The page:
The Canucks season has come to, by almost anyone’s expectations, a premature end. How should Canucks fans fill the evening hours in the weeks and months to come? The barely pseudonymous aidanbc examines this in a three-part SmugNation investigation: “What Am I Going To Do With My Time!?” In last week’s “Part 1: Moar Spoarts!” he suggested you get behind Vancouver’s other three pro sports teams. How does he think you should spend your time this week? Make like Dan Hamhuis and give it away.
The Canucks have been eliminated from the playoffs, and now I’ve got a date at the cop shop. No, I didn’t engage in an unpublicized riot of one, and I’m not answering any charges . Let me explain.
Different people reacted to the Canucks’ unceremonious, unexpected, and generally un-fun first round exit from the playoffs in different ways. Some swore. Some threw things. Some wrote down swear words on bits of paper and threw those bits of paper. I did something I’d been thinking about doing since Vancouver went down 3-0, and the possibility of weeks upon week of spring evenings free from Canucks hockey became very real: I went online and looked for volunteer opportunities. This is where the police station comes in: while priors and a case of the galloping consumption might be great for Doc Holliday-esque roguishness, they’re apparently not features desired in a volunteer. So as part of my application to be an event volunteer at a local complex care facility—I envision myself playing “As Time Goes By” on an out of tune piano on Movie Music Mondays—I need to get a criminal record check and a TB test.
Why was my first reaction to Jarret Stoll’s deflating wrister to look for a volunteer position? The main reason, the kind of embarrassing and not-at-all smug reason, is that despite very few actual commitments, I don’t regularly volunteer already. The absurdity and guilt of this situation is brought into sharp relief when I consider how much time I spent through the 2011-12 season on the Canucks: how many evenings were free between 7 and 9:34; and how many I expected to spend through May and—let’s face it—June. Figure in the time spent reading and now writing blogs on the team, not to mention the time spent daydreaming about who Henrik would hand the Cup off to first (in my mind, it’s always Sami. Sigh…) and you’ve got quite a few hours. Enough hours to make an actual difference in my actual community.
The second reason is that, like any righteous and persecuted Canucks fan, I am always quick to defend the team’s honour and class in the often-hostile fora of the internet, and these defenses invariably include references to the organization’s strong commitment to their community. If I admire this so much in my favourite hockey players, why don’t I follow their lead?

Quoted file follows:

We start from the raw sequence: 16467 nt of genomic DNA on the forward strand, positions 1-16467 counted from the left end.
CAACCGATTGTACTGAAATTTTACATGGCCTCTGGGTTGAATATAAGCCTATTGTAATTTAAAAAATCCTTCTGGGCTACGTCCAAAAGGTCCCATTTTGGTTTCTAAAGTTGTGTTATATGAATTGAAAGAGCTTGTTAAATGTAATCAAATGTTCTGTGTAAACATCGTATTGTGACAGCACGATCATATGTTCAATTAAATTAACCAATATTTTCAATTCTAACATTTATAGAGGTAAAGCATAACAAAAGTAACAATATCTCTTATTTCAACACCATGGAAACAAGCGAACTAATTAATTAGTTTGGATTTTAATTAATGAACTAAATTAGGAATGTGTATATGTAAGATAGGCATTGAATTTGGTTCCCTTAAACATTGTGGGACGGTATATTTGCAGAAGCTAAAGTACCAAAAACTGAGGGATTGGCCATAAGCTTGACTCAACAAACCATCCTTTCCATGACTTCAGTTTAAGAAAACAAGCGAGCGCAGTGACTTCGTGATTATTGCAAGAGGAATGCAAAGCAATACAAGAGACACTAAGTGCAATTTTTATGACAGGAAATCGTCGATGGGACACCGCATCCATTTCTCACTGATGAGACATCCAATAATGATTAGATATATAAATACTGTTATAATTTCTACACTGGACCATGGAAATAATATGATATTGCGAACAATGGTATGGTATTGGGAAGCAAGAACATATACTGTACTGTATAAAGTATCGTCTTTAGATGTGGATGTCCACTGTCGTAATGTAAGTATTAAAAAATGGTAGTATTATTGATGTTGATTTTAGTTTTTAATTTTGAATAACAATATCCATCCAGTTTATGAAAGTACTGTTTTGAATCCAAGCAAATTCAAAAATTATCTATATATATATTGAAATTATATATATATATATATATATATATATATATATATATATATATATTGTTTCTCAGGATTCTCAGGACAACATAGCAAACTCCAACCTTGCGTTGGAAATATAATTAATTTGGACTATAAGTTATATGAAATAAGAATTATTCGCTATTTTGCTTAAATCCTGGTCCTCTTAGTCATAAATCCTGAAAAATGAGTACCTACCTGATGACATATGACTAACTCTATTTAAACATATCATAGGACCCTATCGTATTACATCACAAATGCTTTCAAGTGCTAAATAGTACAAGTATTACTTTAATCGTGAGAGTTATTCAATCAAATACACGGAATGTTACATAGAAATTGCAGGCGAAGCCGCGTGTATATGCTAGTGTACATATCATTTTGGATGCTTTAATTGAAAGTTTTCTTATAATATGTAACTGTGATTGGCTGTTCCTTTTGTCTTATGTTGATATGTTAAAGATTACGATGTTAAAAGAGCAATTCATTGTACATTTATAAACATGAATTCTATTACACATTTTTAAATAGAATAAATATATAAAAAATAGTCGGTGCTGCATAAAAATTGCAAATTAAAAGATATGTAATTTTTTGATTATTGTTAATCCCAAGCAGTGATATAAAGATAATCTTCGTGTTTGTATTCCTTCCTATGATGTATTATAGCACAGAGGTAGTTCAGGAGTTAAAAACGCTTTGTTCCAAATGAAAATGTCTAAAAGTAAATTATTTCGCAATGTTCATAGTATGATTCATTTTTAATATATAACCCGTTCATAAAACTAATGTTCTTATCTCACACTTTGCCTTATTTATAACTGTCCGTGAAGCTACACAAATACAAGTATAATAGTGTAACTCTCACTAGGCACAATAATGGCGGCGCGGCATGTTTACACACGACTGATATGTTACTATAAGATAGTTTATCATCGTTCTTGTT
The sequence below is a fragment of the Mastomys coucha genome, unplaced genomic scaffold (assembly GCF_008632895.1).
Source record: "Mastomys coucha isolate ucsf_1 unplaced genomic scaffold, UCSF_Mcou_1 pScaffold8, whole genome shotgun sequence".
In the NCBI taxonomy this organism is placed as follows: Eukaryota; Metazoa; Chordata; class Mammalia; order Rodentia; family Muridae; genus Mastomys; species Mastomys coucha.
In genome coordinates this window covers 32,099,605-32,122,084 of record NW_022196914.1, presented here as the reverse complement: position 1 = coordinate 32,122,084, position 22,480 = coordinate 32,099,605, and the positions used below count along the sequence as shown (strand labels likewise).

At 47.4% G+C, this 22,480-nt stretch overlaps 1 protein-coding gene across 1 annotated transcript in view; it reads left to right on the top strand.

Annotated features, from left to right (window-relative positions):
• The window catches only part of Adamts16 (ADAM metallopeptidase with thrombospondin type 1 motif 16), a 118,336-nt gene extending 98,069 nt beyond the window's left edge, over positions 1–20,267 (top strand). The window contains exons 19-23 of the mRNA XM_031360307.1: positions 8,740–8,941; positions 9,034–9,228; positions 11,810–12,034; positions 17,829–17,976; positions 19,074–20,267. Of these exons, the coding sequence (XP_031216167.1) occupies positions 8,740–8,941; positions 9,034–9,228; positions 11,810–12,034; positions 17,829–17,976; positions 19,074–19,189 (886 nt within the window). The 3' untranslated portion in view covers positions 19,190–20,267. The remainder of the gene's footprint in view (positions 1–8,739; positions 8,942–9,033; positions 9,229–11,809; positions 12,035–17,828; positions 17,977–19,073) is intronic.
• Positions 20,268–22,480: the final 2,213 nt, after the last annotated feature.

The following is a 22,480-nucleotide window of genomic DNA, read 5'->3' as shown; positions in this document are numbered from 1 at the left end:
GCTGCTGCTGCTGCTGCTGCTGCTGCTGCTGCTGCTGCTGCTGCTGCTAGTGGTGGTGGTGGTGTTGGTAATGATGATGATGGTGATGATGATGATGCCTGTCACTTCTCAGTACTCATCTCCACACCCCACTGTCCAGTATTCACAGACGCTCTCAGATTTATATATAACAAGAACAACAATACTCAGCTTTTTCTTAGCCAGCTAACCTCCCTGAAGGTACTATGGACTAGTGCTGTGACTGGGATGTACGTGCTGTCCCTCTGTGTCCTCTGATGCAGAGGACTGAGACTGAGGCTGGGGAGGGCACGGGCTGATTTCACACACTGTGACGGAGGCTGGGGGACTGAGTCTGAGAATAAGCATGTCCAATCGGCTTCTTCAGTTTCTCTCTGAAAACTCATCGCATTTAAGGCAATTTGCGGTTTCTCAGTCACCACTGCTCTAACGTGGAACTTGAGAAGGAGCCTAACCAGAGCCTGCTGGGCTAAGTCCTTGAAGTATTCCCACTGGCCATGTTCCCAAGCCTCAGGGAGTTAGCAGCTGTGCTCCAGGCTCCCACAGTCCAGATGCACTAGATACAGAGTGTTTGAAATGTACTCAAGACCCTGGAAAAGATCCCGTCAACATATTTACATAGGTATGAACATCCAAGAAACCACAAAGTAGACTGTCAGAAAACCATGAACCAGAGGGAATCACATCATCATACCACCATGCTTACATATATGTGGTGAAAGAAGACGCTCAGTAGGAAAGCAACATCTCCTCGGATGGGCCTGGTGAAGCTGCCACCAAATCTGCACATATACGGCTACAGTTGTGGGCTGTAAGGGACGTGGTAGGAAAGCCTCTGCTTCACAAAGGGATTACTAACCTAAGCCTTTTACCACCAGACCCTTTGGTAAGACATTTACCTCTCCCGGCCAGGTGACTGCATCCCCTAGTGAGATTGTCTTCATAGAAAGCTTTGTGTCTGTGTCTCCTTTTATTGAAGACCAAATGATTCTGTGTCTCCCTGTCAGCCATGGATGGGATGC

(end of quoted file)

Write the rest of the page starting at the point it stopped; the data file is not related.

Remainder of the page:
The third reason—not that I should need this many reasons to get out there and pitch in—is how inspired I was by the citizen-led post-riot clean-up after the team’s last season-ending loss. The riot was a classic crisitunity, and the folks at @VancouverClean and the rest of the ad hoc volunteers that day seized it with aplomb, applying a much-needed ice bag to the civic black eye. But just because the Canucks were eliminated too early for the out-of-towners to book their tickets downtown doesn’t mean there aren’t still great reasons to pitch in once again.
As I’ve found out in the last week or so, finding the right volunteer opportunity can be a little bit tricky, but there are some great resources out there to help you along. I used the database at http://www.volunteervictoria.bc.ca/ to find my opportunity with the care home. There are plenty of other sites out there, such as volweb.ca and govolunteer.ca. If you’re not sure you can commit long-term to a volunteer position, you should be able to find opportunities by looking up just about any community event. Fun runs, street markets, music festivals: many of these couldn’t exist without the help of volunteers.
If you don’t want to go to the trouble of tracking down an organization or event in need and going through the screening process, here’s a ready-made event our Vancouver readers might be interested in: Keep Vancouver Spectacular, an annual civic cleanup held every May. As far as I know, no TB check required. All the info can be found here.
So here’s my challenge to you: find a way to donate four games’ worth of time—call it ten hours—to a worthy cause. And why not do it with the crowd you typically watch the game with? Let’s show some pride in our fanbase and our communities. After all, this is our home.
Any organizations that need volunteers—particularly during typical hockey game times—are invited to email us at sn.smugnation(at)gmail(dot)com. We will share your particulars in a later post.